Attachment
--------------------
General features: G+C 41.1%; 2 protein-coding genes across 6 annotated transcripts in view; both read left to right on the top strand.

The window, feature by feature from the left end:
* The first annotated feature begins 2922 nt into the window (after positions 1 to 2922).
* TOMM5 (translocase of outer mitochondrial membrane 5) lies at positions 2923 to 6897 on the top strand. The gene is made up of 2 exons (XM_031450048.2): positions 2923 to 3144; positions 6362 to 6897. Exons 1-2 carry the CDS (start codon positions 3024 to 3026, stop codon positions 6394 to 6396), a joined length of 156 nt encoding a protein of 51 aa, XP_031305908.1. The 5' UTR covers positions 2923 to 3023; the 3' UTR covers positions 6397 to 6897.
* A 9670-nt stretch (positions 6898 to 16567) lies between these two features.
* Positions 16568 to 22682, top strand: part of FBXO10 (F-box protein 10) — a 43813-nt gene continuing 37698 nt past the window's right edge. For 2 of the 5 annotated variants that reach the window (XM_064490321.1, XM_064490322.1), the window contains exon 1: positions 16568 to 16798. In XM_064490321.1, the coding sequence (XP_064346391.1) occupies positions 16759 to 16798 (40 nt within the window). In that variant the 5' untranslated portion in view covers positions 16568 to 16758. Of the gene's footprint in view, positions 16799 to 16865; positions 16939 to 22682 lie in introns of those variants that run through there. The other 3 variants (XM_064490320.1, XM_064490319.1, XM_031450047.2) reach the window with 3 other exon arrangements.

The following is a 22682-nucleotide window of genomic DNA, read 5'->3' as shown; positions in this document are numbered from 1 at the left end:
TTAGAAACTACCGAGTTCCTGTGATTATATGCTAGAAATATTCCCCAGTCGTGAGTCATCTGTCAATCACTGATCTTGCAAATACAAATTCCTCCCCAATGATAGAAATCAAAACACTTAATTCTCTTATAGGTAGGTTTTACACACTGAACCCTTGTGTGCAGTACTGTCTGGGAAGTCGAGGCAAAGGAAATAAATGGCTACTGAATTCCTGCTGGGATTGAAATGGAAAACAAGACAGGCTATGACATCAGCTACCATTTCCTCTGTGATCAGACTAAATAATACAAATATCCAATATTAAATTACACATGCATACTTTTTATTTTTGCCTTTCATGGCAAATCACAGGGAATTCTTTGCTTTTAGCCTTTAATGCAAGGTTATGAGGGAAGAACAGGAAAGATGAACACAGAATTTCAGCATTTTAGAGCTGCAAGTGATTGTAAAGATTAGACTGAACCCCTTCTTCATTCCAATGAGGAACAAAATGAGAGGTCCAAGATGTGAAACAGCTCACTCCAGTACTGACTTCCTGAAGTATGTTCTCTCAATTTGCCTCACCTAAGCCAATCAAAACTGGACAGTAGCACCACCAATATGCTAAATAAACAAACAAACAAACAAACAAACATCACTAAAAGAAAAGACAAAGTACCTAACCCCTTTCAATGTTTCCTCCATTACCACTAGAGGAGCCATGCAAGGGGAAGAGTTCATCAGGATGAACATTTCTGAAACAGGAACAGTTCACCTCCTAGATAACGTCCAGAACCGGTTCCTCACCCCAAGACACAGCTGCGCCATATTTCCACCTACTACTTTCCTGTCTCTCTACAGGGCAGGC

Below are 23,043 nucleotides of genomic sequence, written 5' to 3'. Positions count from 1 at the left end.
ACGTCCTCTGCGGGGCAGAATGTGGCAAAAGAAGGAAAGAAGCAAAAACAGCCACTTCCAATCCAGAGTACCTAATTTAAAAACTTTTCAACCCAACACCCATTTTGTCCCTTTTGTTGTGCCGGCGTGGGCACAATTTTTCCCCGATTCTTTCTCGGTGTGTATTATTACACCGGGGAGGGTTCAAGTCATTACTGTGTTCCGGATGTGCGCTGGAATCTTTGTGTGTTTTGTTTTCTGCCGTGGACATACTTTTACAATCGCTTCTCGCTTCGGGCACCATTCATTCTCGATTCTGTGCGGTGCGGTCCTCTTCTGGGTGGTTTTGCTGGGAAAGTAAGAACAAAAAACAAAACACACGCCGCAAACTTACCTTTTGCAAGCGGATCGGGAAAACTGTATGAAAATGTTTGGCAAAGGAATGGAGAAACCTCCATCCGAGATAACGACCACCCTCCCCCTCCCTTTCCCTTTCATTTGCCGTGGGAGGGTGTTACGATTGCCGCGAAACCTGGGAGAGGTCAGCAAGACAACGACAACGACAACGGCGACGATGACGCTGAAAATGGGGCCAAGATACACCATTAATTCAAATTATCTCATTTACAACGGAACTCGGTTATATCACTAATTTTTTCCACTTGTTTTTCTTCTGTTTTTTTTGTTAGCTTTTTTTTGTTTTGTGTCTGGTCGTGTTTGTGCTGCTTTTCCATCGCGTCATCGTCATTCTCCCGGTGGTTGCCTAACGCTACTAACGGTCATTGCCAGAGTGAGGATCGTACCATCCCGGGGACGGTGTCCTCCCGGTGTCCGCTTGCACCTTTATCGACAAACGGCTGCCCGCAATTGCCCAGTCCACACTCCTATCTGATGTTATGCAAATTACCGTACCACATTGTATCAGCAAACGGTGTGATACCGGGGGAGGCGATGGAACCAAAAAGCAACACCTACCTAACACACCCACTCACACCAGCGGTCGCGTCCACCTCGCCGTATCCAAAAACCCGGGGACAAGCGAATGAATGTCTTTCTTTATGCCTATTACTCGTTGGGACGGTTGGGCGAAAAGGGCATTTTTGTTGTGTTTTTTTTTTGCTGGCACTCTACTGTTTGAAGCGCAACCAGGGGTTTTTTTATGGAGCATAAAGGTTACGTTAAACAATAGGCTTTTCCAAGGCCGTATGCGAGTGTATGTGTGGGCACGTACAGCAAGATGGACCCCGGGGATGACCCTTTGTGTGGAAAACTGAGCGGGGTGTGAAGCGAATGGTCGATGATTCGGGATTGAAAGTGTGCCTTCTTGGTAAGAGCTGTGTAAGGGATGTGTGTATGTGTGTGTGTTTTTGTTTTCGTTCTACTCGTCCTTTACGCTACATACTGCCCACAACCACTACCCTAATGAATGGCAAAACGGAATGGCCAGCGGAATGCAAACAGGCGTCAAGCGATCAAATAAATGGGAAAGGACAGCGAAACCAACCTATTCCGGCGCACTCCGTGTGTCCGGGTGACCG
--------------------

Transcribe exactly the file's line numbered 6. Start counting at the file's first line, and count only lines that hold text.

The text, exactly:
* Positions 16568 to 22682, top strand: part of FBXO10 (F-box protein 10) — a 43813-nt gene continuing 37698 nt past the window's right edge. For 2 of the 5 annotated variants that reach the window (XM_064490321.1, XM_064490322.1), the window contains exon 1: positions 16568 to 16798. In XM_064490321.1, the coding sequence (XP_064346391.1) occupies positions 16759 to 16798 (40 nt within the window). In that variant the 5' untranslated portion in view covers positions 16568 to 16758. Of the gene's footprint in view, positions 16799 to 16865; positions 16939 to 22682 lie in introns of those variants that run through there. The other 3 variants (XM_064490320.1, XM_064490319.1, XM_031450047.2) reach the window with 3 other exon arrangements.